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It does come with a downside however, as the city no longer feels alive like it did in SR3. You’ll find that you barely pay attention to your surroundings and that the game’s extremely-well-done driving mechanics are no longer required at all. That being said, the tradeoff really works as the additional gameplay more than makes up for any short comings.

More super powers become unlocked upon completing quests throughout the course of the game, with super stomps, telekinesis and the ability to shoot ice or fire from your hands all adding to your arsenal. As an added bonus, all of these powers can be upgraded by collecting Clusters that litter the map. There are over 1000 to be found in total, but the additional boost you receive makes them fun to collect rather than a chore. After one side quest, all of the Cluster locations are added to your map, and on more than one occasion you’ll probably find yourself spending fifteen minutes between missions, gliding through the city to collect all of the Clusters in view.

The ten hour main campaign was a joy to play through, and provided mayhem and comedy that only the Saints Row franchise can pull off. The whole game is littered with references to other games, pop culture, and moments of sheer madness that are best witnessed first-hand rather than being discovered or spoiled in advance.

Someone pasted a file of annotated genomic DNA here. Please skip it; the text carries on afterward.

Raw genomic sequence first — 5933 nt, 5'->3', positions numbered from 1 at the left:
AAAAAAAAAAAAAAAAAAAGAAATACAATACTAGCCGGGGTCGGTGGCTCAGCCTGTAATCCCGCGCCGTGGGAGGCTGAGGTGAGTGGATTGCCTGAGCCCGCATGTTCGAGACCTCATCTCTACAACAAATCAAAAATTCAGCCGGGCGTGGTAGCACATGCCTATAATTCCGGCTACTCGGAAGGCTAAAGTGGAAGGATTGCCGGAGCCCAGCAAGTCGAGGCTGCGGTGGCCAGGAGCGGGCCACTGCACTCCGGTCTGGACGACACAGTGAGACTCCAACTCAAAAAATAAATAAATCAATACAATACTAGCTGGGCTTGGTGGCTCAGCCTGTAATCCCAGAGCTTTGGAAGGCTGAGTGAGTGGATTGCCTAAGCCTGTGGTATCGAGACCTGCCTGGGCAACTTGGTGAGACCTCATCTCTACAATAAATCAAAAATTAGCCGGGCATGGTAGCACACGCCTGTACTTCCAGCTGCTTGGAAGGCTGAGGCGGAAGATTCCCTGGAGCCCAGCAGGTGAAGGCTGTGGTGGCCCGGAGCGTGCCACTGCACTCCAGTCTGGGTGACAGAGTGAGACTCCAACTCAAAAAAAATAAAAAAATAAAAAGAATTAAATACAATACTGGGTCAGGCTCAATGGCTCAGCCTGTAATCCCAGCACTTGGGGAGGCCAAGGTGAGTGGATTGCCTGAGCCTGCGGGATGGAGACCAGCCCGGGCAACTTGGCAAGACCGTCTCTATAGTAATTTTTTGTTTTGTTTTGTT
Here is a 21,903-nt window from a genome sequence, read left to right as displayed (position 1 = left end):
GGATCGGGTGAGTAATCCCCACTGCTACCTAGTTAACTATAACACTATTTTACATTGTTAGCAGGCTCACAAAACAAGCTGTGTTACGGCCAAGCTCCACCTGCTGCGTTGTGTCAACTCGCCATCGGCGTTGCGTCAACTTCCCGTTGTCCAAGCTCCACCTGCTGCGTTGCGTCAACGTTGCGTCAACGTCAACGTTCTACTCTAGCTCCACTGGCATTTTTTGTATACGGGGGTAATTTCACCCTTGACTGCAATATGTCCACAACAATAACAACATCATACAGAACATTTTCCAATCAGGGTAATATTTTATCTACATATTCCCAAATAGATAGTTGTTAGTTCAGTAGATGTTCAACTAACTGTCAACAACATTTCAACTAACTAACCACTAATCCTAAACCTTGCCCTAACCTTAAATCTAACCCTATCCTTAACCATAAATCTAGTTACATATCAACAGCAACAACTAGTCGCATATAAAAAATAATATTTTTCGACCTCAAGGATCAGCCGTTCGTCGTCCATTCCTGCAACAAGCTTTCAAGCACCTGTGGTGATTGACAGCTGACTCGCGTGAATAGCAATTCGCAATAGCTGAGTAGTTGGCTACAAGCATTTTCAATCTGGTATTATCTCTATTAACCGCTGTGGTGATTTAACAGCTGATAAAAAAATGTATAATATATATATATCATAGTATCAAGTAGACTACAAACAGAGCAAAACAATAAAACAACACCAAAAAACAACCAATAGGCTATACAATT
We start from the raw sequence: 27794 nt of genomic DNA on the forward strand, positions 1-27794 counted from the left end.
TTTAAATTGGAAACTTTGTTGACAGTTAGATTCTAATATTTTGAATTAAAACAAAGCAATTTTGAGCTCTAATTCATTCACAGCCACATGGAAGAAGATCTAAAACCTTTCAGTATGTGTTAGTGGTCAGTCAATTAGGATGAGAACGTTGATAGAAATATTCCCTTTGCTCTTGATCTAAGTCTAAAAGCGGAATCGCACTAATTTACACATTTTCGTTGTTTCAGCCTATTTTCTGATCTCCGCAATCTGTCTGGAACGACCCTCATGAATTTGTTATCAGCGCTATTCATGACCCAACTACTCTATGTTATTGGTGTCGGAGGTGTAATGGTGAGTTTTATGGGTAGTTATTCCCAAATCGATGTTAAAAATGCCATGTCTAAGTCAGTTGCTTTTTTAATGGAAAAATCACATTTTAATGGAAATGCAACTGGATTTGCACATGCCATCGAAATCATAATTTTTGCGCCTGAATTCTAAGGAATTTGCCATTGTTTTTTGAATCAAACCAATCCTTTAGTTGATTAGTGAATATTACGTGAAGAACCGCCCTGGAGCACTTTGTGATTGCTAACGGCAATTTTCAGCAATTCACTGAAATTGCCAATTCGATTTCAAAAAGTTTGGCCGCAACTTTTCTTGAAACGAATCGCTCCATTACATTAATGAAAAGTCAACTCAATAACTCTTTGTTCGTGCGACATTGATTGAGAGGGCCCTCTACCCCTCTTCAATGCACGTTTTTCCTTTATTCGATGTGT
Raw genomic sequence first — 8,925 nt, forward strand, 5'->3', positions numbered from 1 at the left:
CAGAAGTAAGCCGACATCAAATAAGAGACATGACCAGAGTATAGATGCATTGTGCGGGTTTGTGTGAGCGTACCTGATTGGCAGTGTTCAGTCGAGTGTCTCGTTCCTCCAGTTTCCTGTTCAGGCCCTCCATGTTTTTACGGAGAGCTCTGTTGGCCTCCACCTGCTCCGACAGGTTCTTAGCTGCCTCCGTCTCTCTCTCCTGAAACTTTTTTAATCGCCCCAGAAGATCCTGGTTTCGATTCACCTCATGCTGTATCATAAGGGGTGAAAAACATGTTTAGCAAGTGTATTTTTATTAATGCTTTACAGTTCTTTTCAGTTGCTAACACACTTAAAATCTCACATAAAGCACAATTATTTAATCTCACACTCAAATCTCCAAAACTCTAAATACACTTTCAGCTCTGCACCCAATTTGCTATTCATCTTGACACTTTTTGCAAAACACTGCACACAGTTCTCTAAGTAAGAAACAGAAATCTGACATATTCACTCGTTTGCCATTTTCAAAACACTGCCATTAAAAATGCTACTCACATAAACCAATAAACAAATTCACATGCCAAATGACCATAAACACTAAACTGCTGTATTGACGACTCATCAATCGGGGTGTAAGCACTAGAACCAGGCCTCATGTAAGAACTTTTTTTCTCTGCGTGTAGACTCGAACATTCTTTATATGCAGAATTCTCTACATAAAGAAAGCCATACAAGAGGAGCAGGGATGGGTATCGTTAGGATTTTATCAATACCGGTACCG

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The game can also be played in co-op and, if you have a friend with the game, I’d strongly recommend it, as the craziness and fun increases to another level with two super powered Saints.

In addition to the main story, the map is full of side objectives similar to those found in SR3, but this time they allow you to use your super powers to get the job done. Races are now on foot, Mayhem uses super powers as well as tanks, and Insurance Fraud gets even crazier now that you can catapult yourself into oncoming traffic from the top of buildings or at super speeds.

There’s also the addition of a medal system for each task that awards Bronze, Silver or Gold depending on your performance, rather than the straight pass or fail of SR3. Whilst all of the side activities can be played at your own pace by visiting their start location on the map, they are also nicely tied into the story as quests available from your rescued Saints.

Despite the addition of the new super powers, the gameplay is very much similar to that found in SR3, and many of the game’s core mechanics are identical to its predecessor. You can still carry a large array of weapons, all of which can now be customised in colour and pattern, and Cache, the new in-game currency, can be used to upgrade all of the weapons bought at stores found throughout the city.

In addition to the normal weapons, there’s new alien technology to be played with, and some of the new weapons such as the Dubstep and Inflation guns add another layer of fun and humour. Similar to super powers, new guns are unlocked by completing side quests for your rescued allies, making every challenge in the game worth playing.